Posted by Seanna van Helten
27. Nov, 2012
Picture Los Angeles. The landmarks of Hollywood Hills, Rodeo Drive, Venice Beach. Picture studio sound stages, trembling dreamers, and a car crash somewhere in the spaghetti of the city’s highways and you will come close to Declan Greene’s vision of Los Angeles in the bleak but breathtaking Pompeii, L.A.
In this L.A., the plight of the child star—loved, exploited, discarded—stands in for a general cultural malaise, the expenditure of the individual in a world of “pure capital,” as Greene’s and director Matthew Lutton’s joint program notes explain. This is a grim view but it resonates with the familiar tabloid tragedies of many a child star, some of whom appear (as fragmented selves) in Greene’s script—including a genial Judy Garland (Belinda McClory) and an addled Dana Plato (Anna Samson).
To describe the play’s three distinct acts in detail is to risk too many spoilers, but there is a shift from a satirical Hollywood fantasia in the first act to the macabre naturalism of the final scenes. The ensemble cast—which also includes Greg Stone, Luke Ryan, Tony Nikolakopoulos, and David Harrison as an unnamed, symptomatic child star—drift in and out of various roles, scenes and timelines.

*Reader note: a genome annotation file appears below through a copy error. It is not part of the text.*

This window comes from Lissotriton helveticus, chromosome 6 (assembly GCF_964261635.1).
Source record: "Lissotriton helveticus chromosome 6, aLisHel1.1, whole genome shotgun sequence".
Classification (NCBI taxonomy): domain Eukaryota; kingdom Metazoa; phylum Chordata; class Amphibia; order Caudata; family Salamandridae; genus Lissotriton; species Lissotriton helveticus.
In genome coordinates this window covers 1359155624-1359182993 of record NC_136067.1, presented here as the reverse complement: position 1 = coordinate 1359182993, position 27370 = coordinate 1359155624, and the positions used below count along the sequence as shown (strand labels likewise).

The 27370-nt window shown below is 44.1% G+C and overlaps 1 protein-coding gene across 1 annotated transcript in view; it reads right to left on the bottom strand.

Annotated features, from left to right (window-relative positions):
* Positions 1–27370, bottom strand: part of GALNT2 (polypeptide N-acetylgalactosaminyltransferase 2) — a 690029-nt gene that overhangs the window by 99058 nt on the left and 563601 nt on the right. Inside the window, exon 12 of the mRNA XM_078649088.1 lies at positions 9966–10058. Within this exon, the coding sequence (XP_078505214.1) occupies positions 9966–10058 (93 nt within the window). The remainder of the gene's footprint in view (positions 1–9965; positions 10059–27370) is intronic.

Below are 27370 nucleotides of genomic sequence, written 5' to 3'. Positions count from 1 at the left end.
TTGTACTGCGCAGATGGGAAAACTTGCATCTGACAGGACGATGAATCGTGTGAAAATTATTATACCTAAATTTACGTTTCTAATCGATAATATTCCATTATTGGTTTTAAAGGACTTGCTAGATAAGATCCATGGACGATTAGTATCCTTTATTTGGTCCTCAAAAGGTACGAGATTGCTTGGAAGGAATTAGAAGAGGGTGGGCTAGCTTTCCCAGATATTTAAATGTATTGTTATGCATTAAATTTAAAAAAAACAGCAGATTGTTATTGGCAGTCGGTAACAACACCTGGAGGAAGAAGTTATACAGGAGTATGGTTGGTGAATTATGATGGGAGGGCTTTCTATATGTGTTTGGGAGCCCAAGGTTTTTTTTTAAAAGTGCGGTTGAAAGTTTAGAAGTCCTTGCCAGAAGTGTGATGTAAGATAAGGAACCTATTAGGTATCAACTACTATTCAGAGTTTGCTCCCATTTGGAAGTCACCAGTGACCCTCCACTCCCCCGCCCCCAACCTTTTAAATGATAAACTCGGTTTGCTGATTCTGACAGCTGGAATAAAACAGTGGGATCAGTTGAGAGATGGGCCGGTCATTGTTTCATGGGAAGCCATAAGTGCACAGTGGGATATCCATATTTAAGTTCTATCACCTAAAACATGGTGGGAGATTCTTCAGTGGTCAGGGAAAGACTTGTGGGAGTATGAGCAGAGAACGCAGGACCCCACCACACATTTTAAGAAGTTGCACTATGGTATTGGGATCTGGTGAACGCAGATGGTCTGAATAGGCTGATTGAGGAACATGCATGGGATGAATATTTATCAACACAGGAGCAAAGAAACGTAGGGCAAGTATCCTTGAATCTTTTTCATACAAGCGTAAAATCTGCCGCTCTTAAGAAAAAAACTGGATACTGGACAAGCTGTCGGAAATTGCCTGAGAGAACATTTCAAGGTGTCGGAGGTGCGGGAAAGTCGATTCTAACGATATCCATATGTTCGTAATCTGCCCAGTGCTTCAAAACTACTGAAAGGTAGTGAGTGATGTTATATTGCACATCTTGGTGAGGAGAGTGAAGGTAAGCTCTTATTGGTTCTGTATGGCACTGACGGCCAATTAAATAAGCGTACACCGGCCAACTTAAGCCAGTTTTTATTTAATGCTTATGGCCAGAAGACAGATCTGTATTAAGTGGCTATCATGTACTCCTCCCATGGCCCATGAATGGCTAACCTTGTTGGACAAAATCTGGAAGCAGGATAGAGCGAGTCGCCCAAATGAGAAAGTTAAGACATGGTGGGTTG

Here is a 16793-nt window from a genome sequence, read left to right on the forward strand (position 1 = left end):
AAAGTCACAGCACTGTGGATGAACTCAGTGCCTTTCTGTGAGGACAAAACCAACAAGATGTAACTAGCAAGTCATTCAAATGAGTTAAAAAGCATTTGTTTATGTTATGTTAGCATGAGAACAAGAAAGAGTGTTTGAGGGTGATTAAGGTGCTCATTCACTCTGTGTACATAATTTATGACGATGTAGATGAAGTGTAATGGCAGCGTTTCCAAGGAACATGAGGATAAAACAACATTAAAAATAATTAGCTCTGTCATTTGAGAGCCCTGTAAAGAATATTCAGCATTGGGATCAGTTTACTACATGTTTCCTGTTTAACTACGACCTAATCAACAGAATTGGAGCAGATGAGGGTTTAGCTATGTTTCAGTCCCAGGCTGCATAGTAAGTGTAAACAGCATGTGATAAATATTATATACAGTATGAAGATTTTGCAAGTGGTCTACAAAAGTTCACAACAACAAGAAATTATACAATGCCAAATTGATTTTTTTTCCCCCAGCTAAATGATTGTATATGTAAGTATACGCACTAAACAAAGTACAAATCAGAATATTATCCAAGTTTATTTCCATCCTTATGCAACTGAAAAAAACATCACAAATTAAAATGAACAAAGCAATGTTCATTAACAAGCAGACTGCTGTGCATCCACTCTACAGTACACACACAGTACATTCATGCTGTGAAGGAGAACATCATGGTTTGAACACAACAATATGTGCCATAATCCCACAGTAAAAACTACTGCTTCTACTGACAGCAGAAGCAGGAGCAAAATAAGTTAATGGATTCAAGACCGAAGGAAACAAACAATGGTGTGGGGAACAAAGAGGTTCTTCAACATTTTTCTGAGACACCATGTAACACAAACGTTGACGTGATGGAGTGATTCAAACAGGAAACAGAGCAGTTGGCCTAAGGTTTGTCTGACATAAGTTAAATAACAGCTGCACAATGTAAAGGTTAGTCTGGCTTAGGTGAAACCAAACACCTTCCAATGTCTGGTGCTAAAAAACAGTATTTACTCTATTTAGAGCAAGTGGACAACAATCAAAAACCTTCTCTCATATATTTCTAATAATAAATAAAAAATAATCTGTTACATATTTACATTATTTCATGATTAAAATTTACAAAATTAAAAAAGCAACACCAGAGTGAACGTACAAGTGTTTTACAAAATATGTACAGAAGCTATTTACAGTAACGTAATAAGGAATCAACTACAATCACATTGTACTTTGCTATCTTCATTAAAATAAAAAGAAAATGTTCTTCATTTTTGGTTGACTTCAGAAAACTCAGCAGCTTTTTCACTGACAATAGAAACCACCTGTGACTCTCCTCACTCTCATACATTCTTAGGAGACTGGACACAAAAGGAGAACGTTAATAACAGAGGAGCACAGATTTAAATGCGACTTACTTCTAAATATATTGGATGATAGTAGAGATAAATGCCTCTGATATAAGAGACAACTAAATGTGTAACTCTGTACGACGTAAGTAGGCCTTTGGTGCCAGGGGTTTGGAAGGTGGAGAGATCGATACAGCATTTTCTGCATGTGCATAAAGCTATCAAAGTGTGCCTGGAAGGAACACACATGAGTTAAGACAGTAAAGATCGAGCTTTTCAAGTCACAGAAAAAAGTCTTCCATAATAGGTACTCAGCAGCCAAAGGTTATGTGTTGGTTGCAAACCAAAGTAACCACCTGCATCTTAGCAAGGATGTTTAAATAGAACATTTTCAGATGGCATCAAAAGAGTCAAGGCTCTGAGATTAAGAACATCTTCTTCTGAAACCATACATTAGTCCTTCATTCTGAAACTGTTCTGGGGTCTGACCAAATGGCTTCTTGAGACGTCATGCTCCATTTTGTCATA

The fragmented form is crucial to the production’s apocalyptic vision. Like T.S. Eliot’s modernist poem “The Wasteland,” the discontinuous web of textures, images, and pop-cultural references is used to represent the Western city as a place of inertia and decay.
While the form itself splinters, the writing, direction and Nick Schlieper’s stunning design coalesce successfully. The feverish pitch with which these characters hurl themselves through the dialogue can sometimes overwhelm and displace, but everything serves to remind us this is no Hollywood fairytale.
Pompeii, L.A. is playing at Malthouse Theatre until December 9.
For more information and tickets visit: www.malthousetheatre.com.au
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